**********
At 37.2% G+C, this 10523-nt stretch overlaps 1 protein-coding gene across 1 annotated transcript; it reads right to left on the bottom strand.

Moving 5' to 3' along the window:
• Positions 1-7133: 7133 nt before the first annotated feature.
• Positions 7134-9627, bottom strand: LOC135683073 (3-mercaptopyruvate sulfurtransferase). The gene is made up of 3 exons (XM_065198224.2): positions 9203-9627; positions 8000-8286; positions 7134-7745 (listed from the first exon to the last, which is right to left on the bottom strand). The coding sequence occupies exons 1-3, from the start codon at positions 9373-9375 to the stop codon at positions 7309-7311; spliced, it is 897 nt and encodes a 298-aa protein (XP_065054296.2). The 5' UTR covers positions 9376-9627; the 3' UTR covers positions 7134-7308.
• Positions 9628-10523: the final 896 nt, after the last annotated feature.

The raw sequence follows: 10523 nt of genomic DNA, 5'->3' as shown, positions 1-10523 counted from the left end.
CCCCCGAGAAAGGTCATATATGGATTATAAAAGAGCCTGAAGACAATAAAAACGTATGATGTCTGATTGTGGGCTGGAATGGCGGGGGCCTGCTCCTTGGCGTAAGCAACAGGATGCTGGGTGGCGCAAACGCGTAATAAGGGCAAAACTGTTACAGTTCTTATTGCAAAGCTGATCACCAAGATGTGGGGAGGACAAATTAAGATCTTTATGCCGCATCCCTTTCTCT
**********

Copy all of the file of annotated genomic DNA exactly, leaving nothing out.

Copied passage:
At 37.2% G+C, this 10523-nt stretch overlaps 1 protein-coding gene across 1 annotated transcript; it reads right to left on the bottom strand.

Moving 5' to 3' along the window:
• Positions 1-7133: 7133 nt before the first annotated feature.
• Positions 7134-9627, bottom strand: LOC135683073 (3-mercaptopyruvate sulfurtransferase). The gene is made up of 3 exons (XM_065198224.2): positions 9203-9627; positions 8000-8286; positions 7134-7745 (listed from the first exon to the last, which is right to left on the bottom strand). The coding sequence occupies exons 1-3, from the start codon at positions 9373-9375 to the stop codon at positions 7309-7311; spliced, it is 897 nt and encodes a 298-aa protein (XP_065054296.2). The 5' UTR covers positions 9376-9627; the 3' UTR covers positions 7134-7308.
• Positions 9628-10523: the final 896 nt, after the last annotated feature.

The raw sequence follows: 10523 nt of genomic DNA, 5'->3' as shown, positions 1-10523 counted from the left end.
CCCCCGAGAAAGGTCATATATGGATTATAAAAGAGCCTGAAGACAATAAAAACGTATGATGTCTGATTGTGGGCTGGAATGGCGGGGGCCTGCTCCTTGGCGTAAGCAACAGGATGCTGGGTGGCGCAAACGCGTAATAAGGGCAAAACTGTTACAGTTCTTATTGCAAAGCTGATCACCAAGATGTGGGGAGGACAAATTAAGATCTTTATGCCGCATCCCTTTCTCT